Similarly, while some in Pakistan’s strategic enclave would undoubtedly agitate for a rapid response to Indian MIRVs, the country lacks the financial wherewithal and specialised intelligence, surveillance and reconnaissance (ISR) capabilities to develop MIRVs aggressively. Therefore, the tortoise approach seems to be Pakistan’s best option. Not only would it allow Islamabad to gradually acquire capabilities without diverting scarce resources away from conventional needs, it would also have the extra benefit of seeming less controversial to the international community than the rapid acquisition of MIRVs.

Regardless of whether the MIRV buildup is measured or tenacious, the end scenario, however, would still remain a subcontinent with more fissile material, warheads and delivery systems than either country’s nuclear stewards imagined when they promulgated doctrines of “credible minimum deterrence” in 1998.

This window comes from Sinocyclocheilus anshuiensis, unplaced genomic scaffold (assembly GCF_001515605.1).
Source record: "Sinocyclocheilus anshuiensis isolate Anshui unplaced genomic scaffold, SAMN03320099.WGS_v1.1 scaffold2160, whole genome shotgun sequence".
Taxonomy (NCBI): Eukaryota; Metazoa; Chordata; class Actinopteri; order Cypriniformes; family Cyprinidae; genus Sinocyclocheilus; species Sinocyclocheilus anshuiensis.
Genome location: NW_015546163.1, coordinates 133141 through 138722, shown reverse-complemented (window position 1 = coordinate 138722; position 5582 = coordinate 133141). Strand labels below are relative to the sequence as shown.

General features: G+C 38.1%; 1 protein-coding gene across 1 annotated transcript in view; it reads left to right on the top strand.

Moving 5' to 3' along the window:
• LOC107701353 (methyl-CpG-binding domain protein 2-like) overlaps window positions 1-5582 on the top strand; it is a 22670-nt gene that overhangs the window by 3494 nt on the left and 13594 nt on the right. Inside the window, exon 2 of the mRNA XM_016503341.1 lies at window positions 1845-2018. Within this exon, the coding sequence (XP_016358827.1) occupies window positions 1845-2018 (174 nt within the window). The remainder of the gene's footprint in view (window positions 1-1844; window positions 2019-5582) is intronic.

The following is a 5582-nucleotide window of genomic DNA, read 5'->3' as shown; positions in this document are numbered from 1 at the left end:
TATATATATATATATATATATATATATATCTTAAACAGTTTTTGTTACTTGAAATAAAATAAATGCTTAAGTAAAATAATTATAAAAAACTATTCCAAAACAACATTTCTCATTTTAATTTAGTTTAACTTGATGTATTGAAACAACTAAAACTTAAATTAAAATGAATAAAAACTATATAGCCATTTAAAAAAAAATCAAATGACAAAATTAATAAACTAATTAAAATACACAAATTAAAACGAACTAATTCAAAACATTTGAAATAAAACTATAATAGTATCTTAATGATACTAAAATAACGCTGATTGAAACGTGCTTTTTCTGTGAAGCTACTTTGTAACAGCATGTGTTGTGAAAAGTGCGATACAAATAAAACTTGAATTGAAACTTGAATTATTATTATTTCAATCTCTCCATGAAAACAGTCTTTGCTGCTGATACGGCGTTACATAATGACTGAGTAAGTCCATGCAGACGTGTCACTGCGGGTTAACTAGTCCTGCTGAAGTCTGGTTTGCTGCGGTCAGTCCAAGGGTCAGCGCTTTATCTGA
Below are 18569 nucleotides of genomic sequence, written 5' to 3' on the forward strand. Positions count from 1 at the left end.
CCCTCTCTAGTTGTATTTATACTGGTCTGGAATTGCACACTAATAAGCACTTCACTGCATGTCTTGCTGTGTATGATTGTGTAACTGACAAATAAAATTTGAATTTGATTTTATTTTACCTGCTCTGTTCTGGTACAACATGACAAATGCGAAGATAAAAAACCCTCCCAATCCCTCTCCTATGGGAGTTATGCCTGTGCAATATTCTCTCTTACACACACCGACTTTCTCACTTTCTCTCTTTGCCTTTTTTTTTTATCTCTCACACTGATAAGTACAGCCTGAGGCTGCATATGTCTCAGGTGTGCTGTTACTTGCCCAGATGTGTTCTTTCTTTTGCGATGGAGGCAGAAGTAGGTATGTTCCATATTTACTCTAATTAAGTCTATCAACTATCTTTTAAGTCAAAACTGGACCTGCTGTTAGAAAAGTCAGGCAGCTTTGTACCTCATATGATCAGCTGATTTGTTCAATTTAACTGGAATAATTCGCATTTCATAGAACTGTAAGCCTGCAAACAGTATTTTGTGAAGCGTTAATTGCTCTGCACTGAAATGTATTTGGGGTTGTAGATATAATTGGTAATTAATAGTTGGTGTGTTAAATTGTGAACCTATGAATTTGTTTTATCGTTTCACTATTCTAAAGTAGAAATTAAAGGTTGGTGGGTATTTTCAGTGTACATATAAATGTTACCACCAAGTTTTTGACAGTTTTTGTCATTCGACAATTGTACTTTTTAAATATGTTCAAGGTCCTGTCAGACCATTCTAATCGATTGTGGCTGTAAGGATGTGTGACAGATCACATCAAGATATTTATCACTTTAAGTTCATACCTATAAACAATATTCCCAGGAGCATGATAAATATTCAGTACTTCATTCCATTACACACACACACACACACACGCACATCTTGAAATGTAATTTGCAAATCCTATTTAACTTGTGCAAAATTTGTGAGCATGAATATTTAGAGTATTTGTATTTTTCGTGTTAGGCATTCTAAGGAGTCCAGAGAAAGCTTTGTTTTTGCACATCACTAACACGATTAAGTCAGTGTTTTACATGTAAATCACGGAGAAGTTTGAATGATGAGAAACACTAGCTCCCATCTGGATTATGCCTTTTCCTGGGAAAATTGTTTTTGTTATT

Transparency and accommodation?

One way for India and Pakistan to reduce the lure of MIRVs would be for India to signal the impact of its recent strategic weapons development upon its nuclear doctrine. A white paper or even a statement of clarification could help stabilise relations with Pakistan.

For its part, Pakistani leaders could put forth a declared nuclear doctrine that would assuage Indian and international concerns about Pakistan’s threshold for nuclear use. A joint Indian-Pakistani effort to bolster transparency could ameliorate the security dilemma and ease the external pressure for strategic modernisation.

The tortoise option that Khan and Ahmed propose would reinforce such signalling, potentially bringing forth a semblance of stability to the bilateral relationship. However, the Pakistani strategic establishment would have to clearly signal its intentions and avoid the veil of strategic ambiguity if it aims to curtail the security dilemma through the tortoise option.